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June 2012
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Women’s Secret Weapon to Success in Juggling Home and Work

Posted by: Nicky Garcea, as part of Capp’s Female Leaders Month (June 2012)

 

As a new mum, I understand the pressure of appearing to be able ‘to do it all’. As we continue to celebrate Female Leaders Month at Capp, I am pleased to share with you one of my blogs that was published on Changeboard. In this blog, I offer you three tips for using your strengths more on a daily basis. I hope you enjoy, tilting, being you, and aligning your strengths to action!

 

With the expectation that today’s female leaders need to be able to show that they can truly ‘do it all’, Nicky Garcea, director at organisational psychology firm Capp, explores the impact of the need to be a ‘juggler’ has on female talent development and well-being, and highlights ways that ‘doing less’, but thinking more strategically about using strengths can be women’s secret weapon to success.

 

In my experience of working with women globally, their feeling of needing to ‘do it all’ and ‘do it all well’ is unanimous. And if the pressure to juggle jam-packed home lives with getting a promotion wasn’t stressful enough, researchers also believe that this desire to balance home and work causes a significant decline in happiness.

 

So why at a time when we have more opportunities to progress our careers do we feel sadder? There is a school of thought that suggests it might be women’s desire for balance that is behind some of these statistics. That the pressure society and we put on ourselves to be good at everything has a detrimental impact on our well-being.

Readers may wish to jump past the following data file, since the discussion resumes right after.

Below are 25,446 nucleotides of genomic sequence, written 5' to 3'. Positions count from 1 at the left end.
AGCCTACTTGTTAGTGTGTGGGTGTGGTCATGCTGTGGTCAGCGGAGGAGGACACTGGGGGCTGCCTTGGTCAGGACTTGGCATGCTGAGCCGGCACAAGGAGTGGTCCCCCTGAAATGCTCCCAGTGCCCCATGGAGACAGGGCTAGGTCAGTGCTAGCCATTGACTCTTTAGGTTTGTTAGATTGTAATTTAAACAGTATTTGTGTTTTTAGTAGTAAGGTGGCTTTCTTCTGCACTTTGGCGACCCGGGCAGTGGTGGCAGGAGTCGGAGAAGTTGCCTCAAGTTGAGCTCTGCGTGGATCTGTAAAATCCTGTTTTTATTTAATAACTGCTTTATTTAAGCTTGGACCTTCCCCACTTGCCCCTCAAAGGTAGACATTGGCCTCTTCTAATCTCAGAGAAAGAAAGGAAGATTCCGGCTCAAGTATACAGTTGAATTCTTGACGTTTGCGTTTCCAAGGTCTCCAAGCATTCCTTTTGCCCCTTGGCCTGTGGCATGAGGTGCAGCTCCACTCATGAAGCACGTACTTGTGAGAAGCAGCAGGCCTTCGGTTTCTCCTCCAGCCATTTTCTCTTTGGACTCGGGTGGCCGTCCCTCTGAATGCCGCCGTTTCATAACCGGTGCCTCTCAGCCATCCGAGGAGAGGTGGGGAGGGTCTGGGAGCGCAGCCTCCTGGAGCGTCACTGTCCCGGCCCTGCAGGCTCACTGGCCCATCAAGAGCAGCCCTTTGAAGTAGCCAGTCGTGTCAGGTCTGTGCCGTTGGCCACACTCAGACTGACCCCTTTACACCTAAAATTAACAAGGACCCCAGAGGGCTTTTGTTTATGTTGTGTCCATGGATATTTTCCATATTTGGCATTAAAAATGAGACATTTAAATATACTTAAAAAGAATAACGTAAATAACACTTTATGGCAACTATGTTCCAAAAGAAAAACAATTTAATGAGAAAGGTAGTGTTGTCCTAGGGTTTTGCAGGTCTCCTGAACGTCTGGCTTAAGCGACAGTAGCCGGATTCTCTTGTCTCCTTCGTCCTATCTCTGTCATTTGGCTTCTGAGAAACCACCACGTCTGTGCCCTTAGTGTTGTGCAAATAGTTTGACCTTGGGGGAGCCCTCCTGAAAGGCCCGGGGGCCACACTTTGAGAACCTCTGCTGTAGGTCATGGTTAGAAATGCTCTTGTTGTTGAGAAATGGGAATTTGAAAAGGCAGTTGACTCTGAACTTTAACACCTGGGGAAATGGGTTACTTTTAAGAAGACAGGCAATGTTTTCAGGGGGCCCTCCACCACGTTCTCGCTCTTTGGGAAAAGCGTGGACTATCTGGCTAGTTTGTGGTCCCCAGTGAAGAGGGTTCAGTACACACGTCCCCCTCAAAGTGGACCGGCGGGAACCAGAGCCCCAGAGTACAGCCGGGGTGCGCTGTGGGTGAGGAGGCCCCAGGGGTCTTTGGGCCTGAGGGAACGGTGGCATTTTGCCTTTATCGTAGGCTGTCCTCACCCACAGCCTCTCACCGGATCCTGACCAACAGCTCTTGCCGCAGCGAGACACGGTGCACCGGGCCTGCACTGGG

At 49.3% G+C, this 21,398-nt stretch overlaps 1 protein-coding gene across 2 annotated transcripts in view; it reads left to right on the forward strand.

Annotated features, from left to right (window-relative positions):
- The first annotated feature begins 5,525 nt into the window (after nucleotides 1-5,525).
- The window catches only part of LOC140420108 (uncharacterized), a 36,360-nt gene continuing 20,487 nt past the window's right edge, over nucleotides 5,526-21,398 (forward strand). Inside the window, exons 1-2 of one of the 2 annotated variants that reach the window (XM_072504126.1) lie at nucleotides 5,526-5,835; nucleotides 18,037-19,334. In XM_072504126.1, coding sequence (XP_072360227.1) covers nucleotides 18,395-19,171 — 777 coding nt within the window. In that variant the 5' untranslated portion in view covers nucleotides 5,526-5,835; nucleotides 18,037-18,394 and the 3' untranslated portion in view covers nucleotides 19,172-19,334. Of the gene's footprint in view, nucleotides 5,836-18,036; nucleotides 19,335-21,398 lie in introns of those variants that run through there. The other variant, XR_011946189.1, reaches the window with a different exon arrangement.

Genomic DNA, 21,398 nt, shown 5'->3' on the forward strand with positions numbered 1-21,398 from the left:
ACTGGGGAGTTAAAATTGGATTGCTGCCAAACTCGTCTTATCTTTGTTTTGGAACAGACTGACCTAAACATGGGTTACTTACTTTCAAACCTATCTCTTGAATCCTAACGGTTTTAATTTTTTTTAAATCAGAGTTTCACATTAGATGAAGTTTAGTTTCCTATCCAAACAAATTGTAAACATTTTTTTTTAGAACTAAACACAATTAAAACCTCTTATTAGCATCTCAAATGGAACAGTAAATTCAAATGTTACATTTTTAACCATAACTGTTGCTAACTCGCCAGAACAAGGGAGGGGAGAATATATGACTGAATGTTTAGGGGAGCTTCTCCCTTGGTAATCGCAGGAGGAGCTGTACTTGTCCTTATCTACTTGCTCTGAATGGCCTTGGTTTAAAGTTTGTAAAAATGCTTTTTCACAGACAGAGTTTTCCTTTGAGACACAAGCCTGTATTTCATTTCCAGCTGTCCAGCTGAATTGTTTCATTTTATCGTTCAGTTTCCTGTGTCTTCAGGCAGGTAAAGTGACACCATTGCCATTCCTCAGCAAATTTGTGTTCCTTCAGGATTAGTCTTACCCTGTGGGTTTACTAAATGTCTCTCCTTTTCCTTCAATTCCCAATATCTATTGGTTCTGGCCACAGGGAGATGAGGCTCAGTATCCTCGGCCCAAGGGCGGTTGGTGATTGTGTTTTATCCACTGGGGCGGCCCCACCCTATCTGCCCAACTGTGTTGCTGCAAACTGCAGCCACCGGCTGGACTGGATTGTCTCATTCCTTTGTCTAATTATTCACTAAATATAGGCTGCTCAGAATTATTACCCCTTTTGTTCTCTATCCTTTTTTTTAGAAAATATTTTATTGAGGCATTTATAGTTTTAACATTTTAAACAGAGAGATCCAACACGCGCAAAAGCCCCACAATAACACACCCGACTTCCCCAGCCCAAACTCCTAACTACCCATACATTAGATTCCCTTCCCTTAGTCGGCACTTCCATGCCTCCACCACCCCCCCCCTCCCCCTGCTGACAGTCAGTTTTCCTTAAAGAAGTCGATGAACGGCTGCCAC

So what does this mean for those women striving to move up the career ladder? Firstly, you can’t do it all alone. You need other people to help keep the balls moving. Ezzedeen and Ritchy call this a ‘village of support’. Secondly, that the secret to success might be in creating ‘imbalance’ and this is where strengths can help.

 

One of the distinguishing features between men and women during their 30s and 40s is that men report being both more directive and strategic with their career decisions. They predominately do two things differently:

 

1.    They don’t get busy just ‘doing’ or being helpful. They are more selective with their career choices and more vocal with their expectations.

 

2.    They don’t wait until they have acquired the confidence and skills before putting themselves forward for promotion, they take more risks and self promote more easily.

 

So what does this mean for women?

 

My advice to women is to look at their strengths and learn how to use them to best effect. Strengths are defined as having three specific components: energy, performance and use.

 

This simple three step process helps individuals to identify that if they spend a lot of time working on things which they perform well at, but have to do, will actually drain their energy.

 

In Capp’s Realise2 4M Model, we would call this a ‘learned behaviour’. Drawing continually on our learned behaviours, has a detrimental impact on our energy and could be one of the reasons that our happiness decreases.

 

My recommendation to emerging female leaders seeking to maximise their strengths, is to spend less time trying to do a lot of things ‘ok’, but actually to do less better.

 

Some of the ways that women can achieve this imbalance is by: